Wednesday, Nov. 29, 2023 |
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HANAPEPE — Monte Nishie, 99, and Bunkichi Matsuyoshi, 94, sat in the front row, veiled in the silence of age at the Hanapepe Veterans Cemetery.
The pair was joined in spirit by Thomas Arakaki, Futsetsu Miyazaki, Kazuo Senda and Masao Yotsuda who were not able to attend in person Sunday as a crowd of about 100 people took time out to remember the fallen veterans of the 100th Infantry Battalion.
“They’ve been doing this for 69 years,” said Susan Honjiyo, daughter of 100th Battalion veteran Kungo Iwai. “This year, it’s just not the same because just Saturday, services for Jack Hada were held here. Jack used to come every year.”
The surviving members of Jack Hada’s family did the honors of presenting the wreath completed by surviving members of 100th Battalion fallen veterans.
“I know them, and I remember them,” said Ross Shimabukuro, son of veteran Choichi Shimabukuro, listening to the list of 100th veterans. “I was just talking with a guy who remembers the Christmas parties.”
Each year, the 100th Infantry Battalion Memorial Service is held on a Sunday closest to Sept. 26, when the unit suffered its first casualty — Sgt. Joe Takata — of World War II.
According to the list of veterans provided by Club 100 president Ken Morikawa, Kauai produced about 50 soldiers, including the surviving six veterans. They were all Nissei, or second-generation Japanese-Americans, for the unit which was a part of the 442nd Regimental Combat Team.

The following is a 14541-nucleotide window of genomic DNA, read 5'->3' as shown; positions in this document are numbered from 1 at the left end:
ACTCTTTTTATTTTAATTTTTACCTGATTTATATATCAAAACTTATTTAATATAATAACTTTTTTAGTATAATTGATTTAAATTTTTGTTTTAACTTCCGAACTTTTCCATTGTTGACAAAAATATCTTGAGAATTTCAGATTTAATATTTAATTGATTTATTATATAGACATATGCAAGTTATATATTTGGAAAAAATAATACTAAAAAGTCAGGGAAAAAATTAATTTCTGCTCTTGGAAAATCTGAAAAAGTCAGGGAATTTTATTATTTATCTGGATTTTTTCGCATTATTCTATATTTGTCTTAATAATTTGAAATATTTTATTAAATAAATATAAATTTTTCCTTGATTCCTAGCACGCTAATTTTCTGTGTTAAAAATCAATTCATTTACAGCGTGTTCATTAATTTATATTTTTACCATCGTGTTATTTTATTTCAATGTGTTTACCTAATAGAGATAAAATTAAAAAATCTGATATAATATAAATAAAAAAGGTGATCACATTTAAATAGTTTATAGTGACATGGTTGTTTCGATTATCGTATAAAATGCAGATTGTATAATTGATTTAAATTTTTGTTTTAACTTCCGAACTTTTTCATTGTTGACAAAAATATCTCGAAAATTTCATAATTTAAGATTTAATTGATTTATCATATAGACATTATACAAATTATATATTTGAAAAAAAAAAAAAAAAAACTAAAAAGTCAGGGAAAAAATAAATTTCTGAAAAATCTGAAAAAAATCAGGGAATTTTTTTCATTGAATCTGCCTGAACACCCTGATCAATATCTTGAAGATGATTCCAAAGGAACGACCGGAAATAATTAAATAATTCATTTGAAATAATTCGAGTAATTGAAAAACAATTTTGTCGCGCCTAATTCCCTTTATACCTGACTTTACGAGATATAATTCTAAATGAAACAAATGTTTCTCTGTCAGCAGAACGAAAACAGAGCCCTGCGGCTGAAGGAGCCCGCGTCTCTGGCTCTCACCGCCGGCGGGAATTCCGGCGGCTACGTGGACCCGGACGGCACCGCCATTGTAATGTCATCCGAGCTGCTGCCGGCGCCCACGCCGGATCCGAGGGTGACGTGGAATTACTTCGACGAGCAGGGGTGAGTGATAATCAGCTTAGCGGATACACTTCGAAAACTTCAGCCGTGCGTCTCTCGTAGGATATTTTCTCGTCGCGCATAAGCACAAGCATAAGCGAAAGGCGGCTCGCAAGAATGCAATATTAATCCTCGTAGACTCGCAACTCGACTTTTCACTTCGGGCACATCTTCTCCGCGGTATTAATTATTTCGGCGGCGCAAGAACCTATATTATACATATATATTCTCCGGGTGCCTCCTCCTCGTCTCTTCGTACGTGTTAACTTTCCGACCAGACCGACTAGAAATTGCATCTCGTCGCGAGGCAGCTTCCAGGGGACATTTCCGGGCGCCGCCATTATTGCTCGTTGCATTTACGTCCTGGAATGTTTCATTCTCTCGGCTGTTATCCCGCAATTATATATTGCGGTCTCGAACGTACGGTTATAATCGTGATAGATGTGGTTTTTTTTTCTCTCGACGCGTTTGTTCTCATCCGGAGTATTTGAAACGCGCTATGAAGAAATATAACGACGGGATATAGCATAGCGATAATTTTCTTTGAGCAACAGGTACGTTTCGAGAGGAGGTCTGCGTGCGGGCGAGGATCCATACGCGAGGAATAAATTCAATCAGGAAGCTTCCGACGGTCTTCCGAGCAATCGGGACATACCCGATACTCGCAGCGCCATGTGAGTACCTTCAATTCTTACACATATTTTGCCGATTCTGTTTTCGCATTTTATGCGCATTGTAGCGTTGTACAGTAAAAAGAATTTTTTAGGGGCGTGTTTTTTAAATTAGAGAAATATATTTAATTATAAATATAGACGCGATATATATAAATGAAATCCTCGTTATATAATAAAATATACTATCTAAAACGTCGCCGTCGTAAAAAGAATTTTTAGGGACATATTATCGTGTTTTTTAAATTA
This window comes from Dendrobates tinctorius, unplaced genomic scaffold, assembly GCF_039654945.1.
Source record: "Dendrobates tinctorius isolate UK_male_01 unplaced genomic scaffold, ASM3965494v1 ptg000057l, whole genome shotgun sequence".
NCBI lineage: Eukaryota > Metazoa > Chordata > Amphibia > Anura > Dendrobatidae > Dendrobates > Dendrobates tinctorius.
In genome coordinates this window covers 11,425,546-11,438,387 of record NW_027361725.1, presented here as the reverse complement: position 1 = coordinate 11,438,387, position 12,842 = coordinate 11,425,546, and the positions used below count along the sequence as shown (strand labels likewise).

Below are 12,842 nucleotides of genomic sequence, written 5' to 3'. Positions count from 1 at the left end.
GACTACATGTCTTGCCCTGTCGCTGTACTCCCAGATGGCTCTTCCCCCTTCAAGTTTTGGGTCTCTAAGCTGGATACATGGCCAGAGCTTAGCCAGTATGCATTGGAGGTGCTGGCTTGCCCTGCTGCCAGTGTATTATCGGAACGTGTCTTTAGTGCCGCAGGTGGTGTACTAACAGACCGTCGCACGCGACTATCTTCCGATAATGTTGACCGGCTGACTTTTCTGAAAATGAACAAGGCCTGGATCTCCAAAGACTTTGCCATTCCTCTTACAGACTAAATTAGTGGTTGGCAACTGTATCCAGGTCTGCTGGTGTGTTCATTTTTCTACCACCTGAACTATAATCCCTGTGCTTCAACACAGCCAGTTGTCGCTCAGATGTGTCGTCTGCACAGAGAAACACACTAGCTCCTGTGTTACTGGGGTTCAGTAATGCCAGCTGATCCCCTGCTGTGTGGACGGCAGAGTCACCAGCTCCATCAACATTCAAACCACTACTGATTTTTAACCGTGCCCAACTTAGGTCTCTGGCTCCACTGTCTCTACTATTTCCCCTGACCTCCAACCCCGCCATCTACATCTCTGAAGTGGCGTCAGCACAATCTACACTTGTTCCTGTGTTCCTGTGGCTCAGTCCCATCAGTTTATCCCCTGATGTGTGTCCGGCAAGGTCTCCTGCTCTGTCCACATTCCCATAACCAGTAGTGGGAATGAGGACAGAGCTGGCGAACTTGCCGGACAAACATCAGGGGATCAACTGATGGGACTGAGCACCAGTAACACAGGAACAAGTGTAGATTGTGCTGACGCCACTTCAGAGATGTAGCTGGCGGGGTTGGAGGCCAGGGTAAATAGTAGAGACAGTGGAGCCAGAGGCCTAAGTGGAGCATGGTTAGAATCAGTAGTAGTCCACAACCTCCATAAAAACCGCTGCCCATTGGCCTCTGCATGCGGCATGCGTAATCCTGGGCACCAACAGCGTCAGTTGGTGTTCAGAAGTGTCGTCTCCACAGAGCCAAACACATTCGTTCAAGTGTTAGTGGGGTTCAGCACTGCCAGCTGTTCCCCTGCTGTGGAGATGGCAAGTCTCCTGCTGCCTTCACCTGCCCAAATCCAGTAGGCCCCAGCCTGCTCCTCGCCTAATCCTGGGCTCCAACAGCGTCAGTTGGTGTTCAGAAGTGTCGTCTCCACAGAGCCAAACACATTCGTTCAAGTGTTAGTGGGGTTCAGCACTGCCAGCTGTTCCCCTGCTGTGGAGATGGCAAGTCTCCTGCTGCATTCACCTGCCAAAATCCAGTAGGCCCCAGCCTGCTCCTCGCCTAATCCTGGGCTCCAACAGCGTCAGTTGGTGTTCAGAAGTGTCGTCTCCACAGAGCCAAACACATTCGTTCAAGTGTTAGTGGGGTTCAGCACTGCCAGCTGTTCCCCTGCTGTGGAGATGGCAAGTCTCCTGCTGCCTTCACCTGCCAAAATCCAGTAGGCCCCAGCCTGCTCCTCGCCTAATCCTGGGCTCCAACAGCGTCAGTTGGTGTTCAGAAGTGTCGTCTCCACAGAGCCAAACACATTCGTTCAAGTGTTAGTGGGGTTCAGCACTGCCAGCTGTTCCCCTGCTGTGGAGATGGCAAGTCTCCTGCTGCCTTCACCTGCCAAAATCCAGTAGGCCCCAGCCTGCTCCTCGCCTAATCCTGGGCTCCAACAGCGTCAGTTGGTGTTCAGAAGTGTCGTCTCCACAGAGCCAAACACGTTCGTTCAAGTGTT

Following the bombing of Pearl Harbor, no unit in World War II had more to prove to a wary nation than the Nissei making up the 442nd RCT and the 100th Battalion, many being sons whose parents were being shipped to internment camps.
“You know them,” said Tony Elliott, the Kauai Veterans Services Counselor. “They come from next door to you and from the community, and they are all your friends.”
By the end of World War II, the 100th emerged as one of the greatest fighting units on the battlefields of Italy and France, earning eight Medals of Honor, 24 Distinguished Service Crosses, 147 Silver Stars, 1,703 Purple Hearts and three Presidential Unit Citations.
“I’m a member of the Honor Guard,” said Athena Abadilla, a Waimea High School JrROTC cadet. “To be asked to participate in a ceremony paying tribute to one of the most decorated units is truly an honor for me.”
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